Chicago | Reuters — U.S. soybean futures closed lower on Tuesday for a third straight session, reversing from early strength to touch a three-week low on expectations for large South American soy harvests, analysts said.
Wheat futures fell while corn firmed, supported by export demand and technical buying.
Chicago Board of Trade March soybean futures settled down 6-1/4 cents at $10.26-1/4 per bushel after dipping to $10.26, the contract’s lowest since Feb. 1 (all figures US$).
Early support in soybeans stemmed from fears that heavy weekend rains in Argentina could threaten yield prospects, but local weather analysts said the moisture was probably beneficial for crops. Favourable weather in Brazil, which is forecast to harvest a record-large soybean crop, added to bearish sentiment.
“Brazilian output will easily make up for any shortfall in acreage caused by early Argentine rains, and even that crop is said to be rebounding impressively after the wet start,” INTL FCStone analyst Matt Zeller said in a note to clients.
Wheat also posted a third straight decline, with the March contract down five cents at $4.36 a bushel.
A stronger dollar added pressure, making U.S. wheat less attractive on the global market. The dollar gained on market expectations that the Federal Reserve might raise benchmark U.S. interest rates in March.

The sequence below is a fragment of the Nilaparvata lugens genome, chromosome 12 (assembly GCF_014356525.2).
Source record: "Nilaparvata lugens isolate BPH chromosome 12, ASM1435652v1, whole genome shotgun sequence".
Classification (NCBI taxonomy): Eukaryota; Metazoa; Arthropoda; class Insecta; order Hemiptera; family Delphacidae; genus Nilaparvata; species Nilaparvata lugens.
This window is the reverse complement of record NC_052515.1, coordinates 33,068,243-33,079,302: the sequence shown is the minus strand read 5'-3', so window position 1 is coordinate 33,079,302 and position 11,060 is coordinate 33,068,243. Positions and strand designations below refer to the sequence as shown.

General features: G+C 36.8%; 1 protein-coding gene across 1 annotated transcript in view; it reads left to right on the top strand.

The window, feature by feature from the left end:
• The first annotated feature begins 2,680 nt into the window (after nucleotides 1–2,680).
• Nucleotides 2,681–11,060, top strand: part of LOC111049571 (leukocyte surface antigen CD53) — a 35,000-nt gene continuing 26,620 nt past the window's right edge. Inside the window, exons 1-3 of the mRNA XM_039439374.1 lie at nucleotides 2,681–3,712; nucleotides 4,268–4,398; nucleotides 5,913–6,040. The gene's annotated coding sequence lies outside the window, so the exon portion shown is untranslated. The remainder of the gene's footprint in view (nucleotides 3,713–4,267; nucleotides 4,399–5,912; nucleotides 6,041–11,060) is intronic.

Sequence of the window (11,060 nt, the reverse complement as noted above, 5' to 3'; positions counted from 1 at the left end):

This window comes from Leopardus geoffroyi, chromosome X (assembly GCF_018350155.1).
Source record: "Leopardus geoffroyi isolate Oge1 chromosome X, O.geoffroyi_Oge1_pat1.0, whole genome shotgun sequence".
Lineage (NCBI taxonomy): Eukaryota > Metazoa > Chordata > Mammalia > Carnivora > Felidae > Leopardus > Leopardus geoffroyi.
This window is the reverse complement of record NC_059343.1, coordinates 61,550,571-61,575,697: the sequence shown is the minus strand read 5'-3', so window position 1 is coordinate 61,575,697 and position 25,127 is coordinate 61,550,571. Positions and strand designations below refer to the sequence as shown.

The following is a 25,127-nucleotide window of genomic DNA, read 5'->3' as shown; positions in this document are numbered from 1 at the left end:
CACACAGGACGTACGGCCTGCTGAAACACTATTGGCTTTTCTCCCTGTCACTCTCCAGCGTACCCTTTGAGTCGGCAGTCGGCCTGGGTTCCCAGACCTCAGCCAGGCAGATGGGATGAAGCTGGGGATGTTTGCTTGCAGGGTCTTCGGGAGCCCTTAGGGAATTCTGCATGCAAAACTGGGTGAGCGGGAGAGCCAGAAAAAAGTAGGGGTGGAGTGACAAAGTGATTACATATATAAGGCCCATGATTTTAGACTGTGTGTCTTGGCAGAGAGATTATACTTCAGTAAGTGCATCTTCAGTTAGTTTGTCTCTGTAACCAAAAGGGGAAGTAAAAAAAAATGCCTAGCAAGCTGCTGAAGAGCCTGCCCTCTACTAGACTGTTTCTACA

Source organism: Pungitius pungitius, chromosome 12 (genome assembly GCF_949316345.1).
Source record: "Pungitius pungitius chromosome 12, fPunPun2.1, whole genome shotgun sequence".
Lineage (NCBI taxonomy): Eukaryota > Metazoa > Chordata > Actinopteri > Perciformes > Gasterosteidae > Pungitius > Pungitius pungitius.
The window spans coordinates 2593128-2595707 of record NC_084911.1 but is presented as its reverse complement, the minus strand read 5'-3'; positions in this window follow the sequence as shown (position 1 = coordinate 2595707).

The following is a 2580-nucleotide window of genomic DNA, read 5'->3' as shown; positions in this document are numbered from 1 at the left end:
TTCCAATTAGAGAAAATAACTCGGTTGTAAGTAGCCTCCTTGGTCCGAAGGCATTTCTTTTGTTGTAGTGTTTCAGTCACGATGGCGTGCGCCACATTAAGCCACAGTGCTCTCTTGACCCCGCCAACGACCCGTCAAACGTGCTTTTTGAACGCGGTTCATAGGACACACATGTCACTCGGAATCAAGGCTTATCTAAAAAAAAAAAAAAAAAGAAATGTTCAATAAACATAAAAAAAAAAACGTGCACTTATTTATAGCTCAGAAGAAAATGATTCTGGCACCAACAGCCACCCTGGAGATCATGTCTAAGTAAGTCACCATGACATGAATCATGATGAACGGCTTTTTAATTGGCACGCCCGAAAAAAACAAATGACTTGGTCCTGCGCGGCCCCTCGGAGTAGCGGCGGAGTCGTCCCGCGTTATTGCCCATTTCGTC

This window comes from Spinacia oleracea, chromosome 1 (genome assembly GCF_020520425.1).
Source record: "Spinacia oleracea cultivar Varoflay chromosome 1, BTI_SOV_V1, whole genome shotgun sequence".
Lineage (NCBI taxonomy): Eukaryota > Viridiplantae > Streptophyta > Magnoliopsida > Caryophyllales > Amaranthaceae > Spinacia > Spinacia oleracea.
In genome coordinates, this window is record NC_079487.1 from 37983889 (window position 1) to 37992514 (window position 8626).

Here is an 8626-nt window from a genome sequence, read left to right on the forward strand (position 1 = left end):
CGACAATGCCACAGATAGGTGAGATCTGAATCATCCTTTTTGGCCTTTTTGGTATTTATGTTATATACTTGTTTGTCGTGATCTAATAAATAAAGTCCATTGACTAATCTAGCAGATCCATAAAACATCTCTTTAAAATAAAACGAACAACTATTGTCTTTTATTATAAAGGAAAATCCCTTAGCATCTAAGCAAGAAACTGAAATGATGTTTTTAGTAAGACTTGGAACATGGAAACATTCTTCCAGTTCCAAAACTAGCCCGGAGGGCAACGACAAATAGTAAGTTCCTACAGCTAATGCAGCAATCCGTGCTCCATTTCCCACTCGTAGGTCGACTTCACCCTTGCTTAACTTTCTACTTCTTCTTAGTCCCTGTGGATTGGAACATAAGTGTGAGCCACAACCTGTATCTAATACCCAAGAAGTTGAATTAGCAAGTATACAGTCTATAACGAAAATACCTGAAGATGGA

However, weekly export data from the U.S. Department of Agriculture was supportive. The government reported export inspections of U.S. wheat in the latest week at 558,252 tonnes, topping a range of trade expectations for 350,000 to 550,000 tonnes.
Corn turned higher after a choppy start, supported by technical buying and fresh export demand. CBOT March corn finished up one cent at $3.69-1/4 a bushel, finding chart support at its 200-day moving average.
USDA said private exporters in the last day sold 111,200 tonnes of U.S. corn to unknown destinations.
Traders were looking to acreage forecasts from USDA’s annual outlook forum this week to gauge an expected drop in U.S. wheat sowings and a shift from corn toward soybeans.
— Julie Ingwersen is a Reuters correspondent covering grain markets from Chicago. Additional reporting for Reuters by Naveen Thukral in Singapore and Gus Trompiz in Paris.